Americans Stuck In Yemen Seek Desperate Repatriation
It is not just Yemeni people that are on the receiving end of the decade long civil war and pandemic led lockdown. American civilians are said to be stranded in the war torn country that is rocked by the worst humanitarian crises in the history of mankind.
Since borders were shut down in March, Americans stuck in Yemen have not been evacuated according to Council on American Islamic Relations (CAIR. Since then, the organization confirms that they have received more than 500 requests of assistance from Americans stuck in Yemen. The State Department has received over 2000 such requests.
While the State Department has sent private jets to evacuate people from Yemen, it has not been able to airlift everyone. Two scheduled flights brought home approximately 300 Americans, on June 28 and July first.
Yemen has the worst medical services at its disposal. With humanitarian aid trickling, there are chances that most Americans stuck there might already be infected with Covid-19. The level of sanitation and overall management of the social distancing protocols has been dismissible in Yemen. This is largely due to the fact that most of the population is living in sheds or refugee camps and does not have access to clean food or drinking water.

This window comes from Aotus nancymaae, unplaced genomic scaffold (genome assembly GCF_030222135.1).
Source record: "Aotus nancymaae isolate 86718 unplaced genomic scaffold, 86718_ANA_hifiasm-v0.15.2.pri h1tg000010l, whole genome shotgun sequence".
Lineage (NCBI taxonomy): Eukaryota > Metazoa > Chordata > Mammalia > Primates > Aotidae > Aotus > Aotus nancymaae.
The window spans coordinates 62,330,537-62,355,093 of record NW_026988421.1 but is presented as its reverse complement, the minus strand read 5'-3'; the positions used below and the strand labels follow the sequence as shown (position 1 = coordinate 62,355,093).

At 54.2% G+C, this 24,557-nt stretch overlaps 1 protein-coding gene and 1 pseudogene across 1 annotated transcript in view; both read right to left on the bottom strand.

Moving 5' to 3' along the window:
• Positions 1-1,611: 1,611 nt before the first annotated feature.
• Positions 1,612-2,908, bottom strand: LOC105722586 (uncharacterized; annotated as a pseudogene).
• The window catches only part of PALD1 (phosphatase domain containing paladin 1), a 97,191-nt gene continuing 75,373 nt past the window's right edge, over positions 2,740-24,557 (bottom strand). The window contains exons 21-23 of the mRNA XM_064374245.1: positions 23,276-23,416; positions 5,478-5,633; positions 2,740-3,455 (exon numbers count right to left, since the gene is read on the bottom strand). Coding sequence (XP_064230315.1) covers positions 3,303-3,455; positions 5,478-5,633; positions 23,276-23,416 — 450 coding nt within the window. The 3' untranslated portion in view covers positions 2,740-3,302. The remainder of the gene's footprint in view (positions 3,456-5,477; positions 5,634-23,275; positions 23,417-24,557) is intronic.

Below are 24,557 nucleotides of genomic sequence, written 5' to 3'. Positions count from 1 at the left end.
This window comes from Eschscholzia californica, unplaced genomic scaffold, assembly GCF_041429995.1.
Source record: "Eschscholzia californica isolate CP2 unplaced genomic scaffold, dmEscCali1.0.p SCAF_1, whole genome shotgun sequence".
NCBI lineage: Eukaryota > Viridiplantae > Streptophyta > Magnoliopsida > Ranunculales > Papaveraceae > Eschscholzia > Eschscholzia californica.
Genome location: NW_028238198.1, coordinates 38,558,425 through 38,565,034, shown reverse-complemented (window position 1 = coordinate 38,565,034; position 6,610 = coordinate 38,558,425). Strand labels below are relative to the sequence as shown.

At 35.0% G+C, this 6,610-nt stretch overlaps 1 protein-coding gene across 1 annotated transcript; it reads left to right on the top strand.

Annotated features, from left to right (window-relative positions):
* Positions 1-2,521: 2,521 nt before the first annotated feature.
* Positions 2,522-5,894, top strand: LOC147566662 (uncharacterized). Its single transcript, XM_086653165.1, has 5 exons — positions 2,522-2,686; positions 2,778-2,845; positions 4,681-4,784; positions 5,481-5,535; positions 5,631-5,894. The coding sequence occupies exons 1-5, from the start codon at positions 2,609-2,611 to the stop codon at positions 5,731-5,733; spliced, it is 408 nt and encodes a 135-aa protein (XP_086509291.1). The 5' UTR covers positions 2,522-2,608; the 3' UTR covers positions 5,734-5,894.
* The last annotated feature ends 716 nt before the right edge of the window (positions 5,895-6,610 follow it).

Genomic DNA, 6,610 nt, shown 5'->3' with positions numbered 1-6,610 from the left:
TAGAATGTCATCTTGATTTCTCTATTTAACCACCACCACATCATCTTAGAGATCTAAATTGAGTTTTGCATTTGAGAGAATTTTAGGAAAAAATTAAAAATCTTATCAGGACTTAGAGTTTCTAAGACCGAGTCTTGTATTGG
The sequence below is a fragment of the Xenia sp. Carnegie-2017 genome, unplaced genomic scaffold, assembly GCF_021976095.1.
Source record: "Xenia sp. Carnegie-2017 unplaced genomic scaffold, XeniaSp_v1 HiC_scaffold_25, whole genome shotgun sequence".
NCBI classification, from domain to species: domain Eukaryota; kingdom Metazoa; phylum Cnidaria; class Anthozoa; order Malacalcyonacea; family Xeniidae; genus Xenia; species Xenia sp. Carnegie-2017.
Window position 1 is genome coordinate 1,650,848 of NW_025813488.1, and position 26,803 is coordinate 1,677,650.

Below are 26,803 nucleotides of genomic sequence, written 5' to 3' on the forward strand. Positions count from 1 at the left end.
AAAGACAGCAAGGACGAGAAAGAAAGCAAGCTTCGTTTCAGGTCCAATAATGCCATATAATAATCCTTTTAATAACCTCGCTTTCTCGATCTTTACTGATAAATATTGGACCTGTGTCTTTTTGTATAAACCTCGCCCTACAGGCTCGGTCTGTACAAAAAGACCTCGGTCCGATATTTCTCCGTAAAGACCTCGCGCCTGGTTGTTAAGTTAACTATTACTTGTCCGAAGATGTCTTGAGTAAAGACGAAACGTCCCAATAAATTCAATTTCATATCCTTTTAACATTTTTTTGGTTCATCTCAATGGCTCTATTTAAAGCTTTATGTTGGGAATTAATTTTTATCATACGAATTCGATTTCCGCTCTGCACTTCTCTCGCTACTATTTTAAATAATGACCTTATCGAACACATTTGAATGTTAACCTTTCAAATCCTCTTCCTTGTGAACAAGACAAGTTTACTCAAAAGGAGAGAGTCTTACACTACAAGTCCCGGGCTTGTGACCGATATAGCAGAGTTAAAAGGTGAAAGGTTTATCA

Many families have relatives living in Yemen. Many were visiting families in January and by the time March came, borders were closed and many have therefore been stranded in Yemen.Amongst the stranded includes 27 children.
With the American Embassy in Sana’a being closed in early 2015, there is very slow redressal for the American stranded in Yemen. Most other embassies in Yemen are also shut down. For years the U.S. has warned against travel to the country because of terrorism, kidnap risk and landmines. But many Americans have continued to brave the threats and visit their loved ones back in Yemen.
Those transported back have had active passports and had to pay $1500 per person.
As of now, all those Americans whose passports have expired over the period of stay in Yemen will have to travel to the nearest country to get their papers in order; else their chances of returning back to America look bleak at the moment.